Now you might argue that I’m being obtuse in this interpretation. “Obviously, the intent of this bill is to regulate so-called 80% receivers. See? It says ‘frame or receiver’ in the text.” Then why is the word “component” in the text? If this really is about 80% receivers, then the text should read:

As used in the following provisions, “firearm” includes the frame or receiver of the weapon, or a frame or receiver blank, casting, or machined body, that is designed and clearly identifiable as a component frame or receiver of a functional weapon, from which is expelled through a barrel, a projectile by the force of an explosion or other form of combustion.

And since the “80% receiver” concept has its origins in Federal law, why not quote the relevant sections of the US Code? Either Mr. Gipson is truly ignorant when it comes to firearms technology or he really does intend to regulate everything in a firearm that isn’t made using wireform processes. If the former is true, then why on Earth is he being allowed to write gun laws?! If the latter is true, then he clearly holds contemptuous view of the People of California.

But as a general rule, when one can explain another’s actions as being the result of either stupidity or malice, it’s best to assume that stupidity is to blame. So until he says otherwise, we’ll have to assume that Mr. Gipson is acting out of mere intellectual impairment.

AB 1673 Anti-gun Legislation News State

This takes stupid to a whole, new level…

AB 2459 (McCarty),  would require that all firearm and ammunition sales be videotaped by the seller.

Why? Because straw buyers are supposedly camera shy.

This does, however, bring up some interesting questions about existing gun control laws in California. In addition to the Federal requirements, California requires a “Dealer Record of Sale”, or DROS, for every firearm transfer. Additionally, this is not a NICS State, so there is a 10-day waiting period for all gun buyers. Supposedly, the 10-day wait is to allow State investigators time to examine each DROS application before the sale goes through. The State checks the buyer’s name against its database of prohibited persons to keep those people from purchasing guns. In most cases, this check takes only minutes to complete.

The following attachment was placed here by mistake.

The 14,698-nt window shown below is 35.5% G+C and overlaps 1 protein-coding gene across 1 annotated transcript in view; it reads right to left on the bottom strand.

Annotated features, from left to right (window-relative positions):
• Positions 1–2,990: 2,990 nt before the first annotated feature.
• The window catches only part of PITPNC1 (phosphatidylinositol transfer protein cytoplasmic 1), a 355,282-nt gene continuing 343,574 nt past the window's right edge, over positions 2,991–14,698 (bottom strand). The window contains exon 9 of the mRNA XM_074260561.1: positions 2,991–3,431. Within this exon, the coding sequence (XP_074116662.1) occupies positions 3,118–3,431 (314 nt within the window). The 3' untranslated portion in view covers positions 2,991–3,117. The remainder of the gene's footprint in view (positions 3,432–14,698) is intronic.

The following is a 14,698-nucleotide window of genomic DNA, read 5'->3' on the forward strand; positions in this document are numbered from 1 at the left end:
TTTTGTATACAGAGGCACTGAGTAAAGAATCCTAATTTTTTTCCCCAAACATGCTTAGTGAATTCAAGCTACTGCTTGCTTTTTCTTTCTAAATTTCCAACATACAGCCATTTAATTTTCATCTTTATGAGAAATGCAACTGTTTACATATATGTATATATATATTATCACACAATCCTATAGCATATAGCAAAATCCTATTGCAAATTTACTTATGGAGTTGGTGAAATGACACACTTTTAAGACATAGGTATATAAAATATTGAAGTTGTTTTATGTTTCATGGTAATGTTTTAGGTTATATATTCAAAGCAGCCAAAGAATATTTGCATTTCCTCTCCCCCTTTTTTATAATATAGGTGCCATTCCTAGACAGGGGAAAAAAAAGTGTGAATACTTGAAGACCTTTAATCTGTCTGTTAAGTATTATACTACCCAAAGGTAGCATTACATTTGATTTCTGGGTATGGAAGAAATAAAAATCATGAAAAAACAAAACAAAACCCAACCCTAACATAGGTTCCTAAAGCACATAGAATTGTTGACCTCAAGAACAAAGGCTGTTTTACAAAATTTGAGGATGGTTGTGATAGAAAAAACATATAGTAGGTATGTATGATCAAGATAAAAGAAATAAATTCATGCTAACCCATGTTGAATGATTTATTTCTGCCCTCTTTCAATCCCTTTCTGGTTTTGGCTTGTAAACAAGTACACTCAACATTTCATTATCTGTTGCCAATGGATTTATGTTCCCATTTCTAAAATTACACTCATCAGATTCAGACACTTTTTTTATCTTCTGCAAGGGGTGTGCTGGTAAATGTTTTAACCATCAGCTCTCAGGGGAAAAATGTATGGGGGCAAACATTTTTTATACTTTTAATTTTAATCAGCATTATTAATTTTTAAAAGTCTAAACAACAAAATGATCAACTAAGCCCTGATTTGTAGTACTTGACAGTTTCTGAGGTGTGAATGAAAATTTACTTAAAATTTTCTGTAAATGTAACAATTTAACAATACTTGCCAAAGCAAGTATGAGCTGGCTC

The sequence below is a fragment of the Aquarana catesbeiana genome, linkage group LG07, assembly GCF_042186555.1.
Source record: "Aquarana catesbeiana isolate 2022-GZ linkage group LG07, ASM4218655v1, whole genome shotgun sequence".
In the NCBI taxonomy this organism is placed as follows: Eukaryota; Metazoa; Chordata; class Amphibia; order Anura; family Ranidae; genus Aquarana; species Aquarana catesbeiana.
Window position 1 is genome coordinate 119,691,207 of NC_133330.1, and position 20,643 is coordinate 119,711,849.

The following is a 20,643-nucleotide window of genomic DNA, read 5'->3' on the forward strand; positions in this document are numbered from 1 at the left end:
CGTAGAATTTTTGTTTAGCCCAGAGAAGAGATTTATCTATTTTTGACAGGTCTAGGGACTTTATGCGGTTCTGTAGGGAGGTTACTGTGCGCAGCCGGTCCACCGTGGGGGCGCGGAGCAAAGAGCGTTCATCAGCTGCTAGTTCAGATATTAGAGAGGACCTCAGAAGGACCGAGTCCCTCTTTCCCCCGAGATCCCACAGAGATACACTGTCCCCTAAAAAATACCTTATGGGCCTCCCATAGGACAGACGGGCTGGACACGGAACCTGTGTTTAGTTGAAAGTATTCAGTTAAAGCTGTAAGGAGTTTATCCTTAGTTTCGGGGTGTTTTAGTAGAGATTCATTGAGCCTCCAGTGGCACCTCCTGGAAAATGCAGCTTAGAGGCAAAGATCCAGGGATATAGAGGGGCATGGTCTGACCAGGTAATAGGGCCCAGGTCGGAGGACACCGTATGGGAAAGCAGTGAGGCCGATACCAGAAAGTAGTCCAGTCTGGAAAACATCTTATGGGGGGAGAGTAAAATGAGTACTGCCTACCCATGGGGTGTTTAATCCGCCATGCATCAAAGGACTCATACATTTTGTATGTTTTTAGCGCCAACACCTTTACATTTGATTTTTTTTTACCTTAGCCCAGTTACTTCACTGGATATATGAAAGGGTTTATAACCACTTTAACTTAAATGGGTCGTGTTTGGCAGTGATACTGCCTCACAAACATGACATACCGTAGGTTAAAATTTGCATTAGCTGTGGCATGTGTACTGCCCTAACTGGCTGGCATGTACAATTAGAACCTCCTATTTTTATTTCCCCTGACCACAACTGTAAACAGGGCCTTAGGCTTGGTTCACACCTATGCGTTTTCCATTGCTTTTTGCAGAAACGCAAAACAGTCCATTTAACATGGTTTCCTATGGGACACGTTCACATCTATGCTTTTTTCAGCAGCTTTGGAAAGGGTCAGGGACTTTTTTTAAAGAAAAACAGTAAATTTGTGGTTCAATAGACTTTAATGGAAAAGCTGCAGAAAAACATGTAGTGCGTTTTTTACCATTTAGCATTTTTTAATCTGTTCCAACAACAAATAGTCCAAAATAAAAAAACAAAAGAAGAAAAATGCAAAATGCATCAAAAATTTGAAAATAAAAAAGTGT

But, in its recent oral arguments before the 9th Circuit Court of Appeals, the State seemed to cast doubt on the quality of that database. At issue is the 10-day wait as applied to those already known to the State to possess firearms. The State came perilously close to arguing that their own database is so unreliable that computerized checks are not a sufficient means to detect those on the prohibited persons list who already have weapons. McCarty’s bill, whether he intends it or not, also calls that database into question. Why back up the DROS form (and the Federal 4473 form) with a video record if the State database is at all reliable? Given that the State has spent quite a sum of money on the system, we should all be wondering whether or not we’re getting our money’s worth.

And perhaps I owe Mr. McCarty an apology for implying that he’s an empty headed twit parroting Bloomberg talking points. He may, in fact, know more about the State’s inability to enforce its own gun laws than I do.

AB 2459 News Privacy

This one makes the others look like common sense measures by comparison…

AB 1674, Santiago. This bill would limit purchases of long guns to one per month.

Why? I don’t know! Why do we limit handgun purchases to one per month?! You’ll have to ask Assemblyman Miguel “Me too!” Santiago.

(At this time, no action is being asked of members. Keep watching these pages and calnra.com for more information about when and whom to contact.)

AB 1674 Anti-gun Legislation State